Yeah, he’s kind of a putz, but I’m totally buying it.  By the time Sayer topped the charts — and won the Grammy for Best R&B Song — with this single, he had already found success as a songwriter for Three Dog Night and Roger Daltrey (“success” being something of an exaggeration with the latter, but I digress).  In recent years, Sayer has performed the song with The Wiggles (watch at your own risk).

3. Dazz — Brick (download)

Okay, so as we’ve seen above, we’ve been movin’ (yeah!) and groovin’ (yeah!), but it’s been pretty light stuff — the poppy side of R&B, what with the squeaky-clean Sylvers and the white-bread Leo Sayer. Now we get some heavy funk goin’ on, which is interesting since “Dazz” is Brick’s way of combining “disco” and “jazz.” I hear neither of these things. Just putting a saxophone in a song doesn’t make it jazz, guys — and you sound more like Supertramp during that section anyway. Anyhoo, “Dazz” was Brick’s biggest hit. Their follow-up single? “Dusic.” I’m not making this up. It reached #18 in October.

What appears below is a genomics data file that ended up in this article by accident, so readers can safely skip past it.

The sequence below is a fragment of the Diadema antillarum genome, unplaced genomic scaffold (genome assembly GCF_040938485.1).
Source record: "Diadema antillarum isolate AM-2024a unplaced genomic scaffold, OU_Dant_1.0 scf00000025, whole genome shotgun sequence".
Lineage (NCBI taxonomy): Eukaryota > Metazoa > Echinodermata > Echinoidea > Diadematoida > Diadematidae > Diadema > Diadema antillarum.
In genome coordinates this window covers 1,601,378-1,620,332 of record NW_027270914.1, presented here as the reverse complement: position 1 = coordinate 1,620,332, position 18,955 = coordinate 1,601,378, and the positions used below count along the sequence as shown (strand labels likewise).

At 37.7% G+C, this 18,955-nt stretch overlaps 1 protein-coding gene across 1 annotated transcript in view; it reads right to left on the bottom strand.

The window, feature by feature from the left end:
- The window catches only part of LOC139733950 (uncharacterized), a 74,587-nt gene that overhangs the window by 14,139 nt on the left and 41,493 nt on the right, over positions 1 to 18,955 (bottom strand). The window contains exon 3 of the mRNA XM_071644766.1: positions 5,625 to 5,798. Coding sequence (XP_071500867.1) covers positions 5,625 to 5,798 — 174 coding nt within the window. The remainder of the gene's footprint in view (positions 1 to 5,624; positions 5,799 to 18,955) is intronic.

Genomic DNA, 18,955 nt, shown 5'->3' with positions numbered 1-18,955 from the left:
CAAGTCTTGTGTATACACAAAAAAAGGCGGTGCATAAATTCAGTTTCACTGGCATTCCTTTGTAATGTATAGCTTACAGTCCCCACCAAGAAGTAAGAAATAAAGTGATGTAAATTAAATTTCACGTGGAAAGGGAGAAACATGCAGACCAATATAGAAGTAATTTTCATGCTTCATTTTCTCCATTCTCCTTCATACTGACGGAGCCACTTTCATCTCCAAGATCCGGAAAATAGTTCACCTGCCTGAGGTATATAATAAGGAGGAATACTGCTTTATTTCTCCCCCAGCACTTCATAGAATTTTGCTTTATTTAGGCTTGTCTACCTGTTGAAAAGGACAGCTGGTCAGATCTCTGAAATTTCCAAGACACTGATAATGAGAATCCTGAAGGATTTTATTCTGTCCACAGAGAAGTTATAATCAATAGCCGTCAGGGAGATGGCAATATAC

2. I Wish — Stevie Wonder

Nobody does joy like Stevie Wonder, and it’s appropriate that this song appears directly after “Sir Duke” on Songs in the Key of Life — they’re the two most uplifting songs on the album. And it’s a testament to Stevie’s songwriting skills that he can take a song that’s essentially about missing the good old days and give it a feel of happy reminiscence, not wistful longing.